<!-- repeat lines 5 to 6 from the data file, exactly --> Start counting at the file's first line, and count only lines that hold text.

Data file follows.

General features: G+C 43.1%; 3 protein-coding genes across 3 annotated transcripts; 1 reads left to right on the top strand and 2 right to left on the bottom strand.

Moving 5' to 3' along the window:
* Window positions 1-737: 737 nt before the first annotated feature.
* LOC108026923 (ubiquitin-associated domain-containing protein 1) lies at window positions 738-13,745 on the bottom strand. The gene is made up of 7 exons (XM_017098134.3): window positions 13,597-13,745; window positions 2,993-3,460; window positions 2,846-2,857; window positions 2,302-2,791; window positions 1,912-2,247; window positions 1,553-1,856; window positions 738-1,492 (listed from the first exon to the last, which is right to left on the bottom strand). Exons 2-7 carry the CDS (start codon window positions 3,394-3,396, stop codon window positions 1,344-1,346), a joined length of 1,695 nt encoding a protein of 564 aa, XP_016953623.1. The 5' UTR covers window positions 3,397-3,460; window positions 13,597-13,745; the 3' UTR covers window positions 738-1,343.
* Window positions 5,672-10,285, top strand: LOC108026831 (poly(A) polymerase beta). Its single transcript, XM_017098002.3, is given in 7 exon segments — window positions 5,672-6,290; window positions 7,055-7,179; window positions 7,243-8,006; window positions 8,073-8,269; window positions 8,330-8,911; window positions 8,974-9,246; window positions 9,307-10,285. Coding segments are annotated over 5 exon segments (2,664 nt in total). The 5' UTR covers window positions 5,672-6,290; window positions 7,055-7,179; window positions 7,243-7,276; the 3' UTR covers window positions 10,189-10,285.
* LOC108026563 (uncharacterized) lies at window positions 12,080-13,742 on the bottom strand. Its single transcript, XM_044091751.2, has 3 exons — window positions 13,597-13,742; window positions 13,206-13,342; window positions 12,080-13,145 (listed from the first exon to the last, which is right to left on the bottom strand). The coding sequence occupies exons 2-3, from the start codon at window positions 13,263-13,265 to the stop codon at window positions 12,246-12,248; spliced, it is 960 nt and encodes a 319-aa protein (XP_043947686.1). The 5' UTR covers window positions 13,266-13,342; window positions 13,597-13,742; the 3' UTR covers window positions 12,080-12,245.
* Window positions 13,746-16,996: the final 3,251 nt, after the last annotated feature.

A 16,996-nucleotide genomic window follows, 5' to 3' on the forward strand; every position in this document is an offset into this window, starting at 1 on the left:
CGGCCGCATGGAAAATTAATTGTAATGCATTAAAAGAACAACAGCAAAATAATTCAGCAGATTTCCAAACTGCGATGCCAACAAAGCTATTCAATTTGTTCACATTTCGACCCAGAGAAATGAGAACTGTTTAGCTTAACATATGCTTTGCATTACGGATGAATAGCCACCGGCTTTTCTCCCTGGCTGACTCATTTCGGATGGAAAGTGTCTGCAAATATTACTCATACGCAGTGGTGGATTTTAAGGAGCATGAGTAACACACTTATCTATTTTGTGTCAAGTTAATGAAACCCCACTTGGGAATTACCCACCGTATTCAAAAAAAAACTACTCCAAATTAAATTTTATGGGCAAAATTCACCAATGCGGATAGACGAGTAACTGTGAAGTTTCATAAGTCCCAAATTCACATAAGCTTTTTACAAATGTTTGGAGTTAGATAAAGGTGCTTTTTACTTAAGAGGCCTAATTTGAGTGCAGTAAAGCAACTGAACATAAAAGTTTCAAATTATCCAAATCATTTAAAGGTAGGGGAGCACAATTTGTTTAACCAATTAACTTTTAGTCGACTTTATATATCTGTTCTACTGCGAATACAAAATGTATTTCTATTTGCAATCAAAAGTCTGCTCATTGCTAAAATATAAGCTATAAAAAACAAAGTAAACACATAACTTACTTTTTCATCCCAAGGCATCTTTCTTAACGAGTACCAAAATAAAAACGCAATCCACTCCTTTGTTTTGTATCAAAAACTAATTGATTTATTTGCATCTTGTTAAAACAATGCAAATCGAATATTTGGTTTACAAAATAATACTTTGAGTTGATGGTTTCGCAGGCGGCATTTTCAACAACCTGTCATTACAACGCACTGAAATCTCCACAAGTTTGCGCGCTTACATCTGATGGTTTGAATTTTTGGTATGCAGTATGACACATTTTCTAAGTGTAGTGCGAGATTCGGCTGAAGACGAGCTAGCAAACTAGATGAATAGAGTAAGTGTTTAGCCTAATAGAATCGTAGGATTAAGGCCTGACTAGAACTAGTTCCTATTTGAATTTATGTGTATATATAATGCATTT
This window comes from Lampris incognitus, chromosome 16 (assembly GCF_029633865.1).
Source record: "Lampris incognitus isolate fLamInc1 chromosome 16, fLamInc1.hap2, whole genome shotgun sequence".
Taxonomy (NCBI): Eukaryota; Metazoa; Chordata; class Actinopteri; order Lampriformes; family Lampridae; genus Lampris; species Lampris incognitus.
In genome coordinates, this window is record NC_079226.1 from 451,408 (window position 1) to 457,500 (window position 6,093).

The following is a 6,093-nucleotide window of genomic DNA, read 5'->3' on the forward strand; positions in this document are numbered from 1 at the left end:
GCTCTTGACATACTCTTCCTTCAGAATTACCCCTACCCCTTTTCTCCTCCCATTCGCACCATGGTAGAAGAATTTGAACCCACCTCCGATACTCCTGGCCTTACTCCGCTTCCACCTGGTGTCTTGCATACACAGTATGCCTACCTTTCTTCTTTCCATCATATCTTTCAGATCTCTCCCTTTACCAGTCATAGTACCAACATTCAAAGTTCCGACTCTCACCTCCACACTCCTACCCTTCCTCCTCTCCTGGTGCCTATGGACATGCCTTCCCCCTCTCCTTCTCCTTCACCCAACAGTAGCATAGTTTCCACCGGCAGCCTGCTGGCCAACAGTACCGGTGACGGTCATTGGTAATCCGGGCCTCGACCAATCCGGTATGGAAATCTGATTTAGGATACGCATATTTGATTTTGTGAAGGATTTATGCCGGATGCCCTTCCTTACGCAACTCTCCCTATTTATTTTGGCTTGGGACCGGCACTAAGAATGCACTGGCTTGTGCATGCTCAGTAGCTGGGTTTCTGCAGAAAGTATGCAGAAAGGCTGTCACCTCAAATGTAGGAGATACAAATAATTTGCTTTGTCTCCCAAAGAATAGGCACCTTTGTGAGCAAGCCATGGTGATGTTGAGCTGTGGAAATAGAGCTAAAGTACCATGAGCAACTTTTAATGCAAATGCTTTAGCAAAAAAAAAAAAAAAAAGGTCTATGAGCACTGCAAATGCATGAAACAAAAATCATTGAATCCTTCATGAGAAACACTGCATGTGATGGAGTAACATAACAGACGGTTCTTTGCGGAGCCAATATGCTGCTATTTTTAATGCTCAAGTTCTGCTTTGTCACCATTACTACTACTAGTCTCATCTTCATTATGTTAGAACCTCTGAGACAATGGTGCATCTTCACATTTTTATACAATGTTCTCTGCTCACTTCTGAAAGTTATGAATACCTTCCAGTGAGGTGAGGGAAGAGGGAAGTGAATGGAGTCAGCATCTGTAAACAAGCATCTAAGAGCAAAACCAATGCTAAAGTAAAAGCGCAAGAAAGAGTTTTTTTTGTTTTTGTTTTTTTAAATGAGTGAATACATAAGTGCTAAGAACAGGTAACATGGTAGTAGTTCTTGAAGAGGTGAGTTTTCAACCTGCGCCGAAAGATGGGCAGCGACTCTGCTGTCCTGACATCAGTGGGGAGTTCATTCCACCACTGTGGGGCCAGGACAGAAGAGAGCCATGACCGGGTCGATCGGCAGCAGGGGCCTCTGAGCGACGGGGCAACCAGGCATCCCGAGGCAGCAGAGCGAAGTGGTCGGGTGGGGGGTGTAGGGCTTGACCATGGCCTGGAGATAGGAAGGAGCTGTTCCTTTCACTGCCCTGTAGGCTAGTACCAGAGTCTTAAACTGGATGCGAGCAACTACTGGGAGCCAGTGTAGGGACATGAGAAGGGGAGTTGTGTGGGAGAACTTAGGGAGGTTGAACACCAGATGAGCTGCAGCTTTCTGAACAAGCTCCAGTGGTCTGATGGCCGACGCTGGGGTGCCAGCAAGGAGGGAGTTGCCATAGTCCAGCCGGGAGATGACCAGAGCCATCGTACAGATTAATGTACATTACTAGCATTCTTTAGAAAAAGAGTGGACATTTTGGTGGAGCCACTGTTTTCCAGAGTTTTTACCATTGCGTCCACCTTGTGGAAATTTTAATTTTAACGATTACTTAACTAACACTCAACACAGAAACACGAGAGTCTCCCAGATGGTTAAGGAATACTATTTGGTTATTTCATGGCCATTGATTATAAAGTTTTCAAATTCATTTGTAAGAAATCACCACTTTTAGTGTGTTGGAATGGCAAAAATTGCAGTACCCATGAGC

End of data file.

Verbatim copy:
* Window positions 5,672-10,285, top strand: LOC108026831 (poly(A) polymerase beta). Its single transcript, XM_017098002.3, is given in 7 exon segments — window positions 5,672-6,290; window positions 7,055-7,179; window positions 7,243-8,006; window positions 8,073-8,269; window positions 8,330-8,911; window positions 8,974-9,246; window positions 9,307-10,285. Coding segments are annotated over 5 exon segments (2,664 nt in total). The 5' UTR covers window positions 5,672-6,290; window positions 7,055-7,179; window positions 7,243-7,276; the 3' UTR covers window positions 10,189-10,285.
* LOC108026563 (uncharacterized) lies at window positions 12,080-13,742 on the bottom strand. Its single transcript, XM_044091751.2, has 3 exons — window positions 13,597-13,742; window positions 13,206-13,342; window positions 12,080-13,145 (listed from the first exon to the last, which is right to left on the bottom strand). The coding sequence occupies exons 2-3, from the start codon at window positions 13,263-13,265 to the stop codon at window positions 12,246-12,248; spliced, it is 960 nt and encodes a 319-aa protein (XP_043947686.1). The 5' UTR covers window positions 13,266-13,342; window positions 13,597-13,742; the 3' UTR covers window positions 12,080-12,245.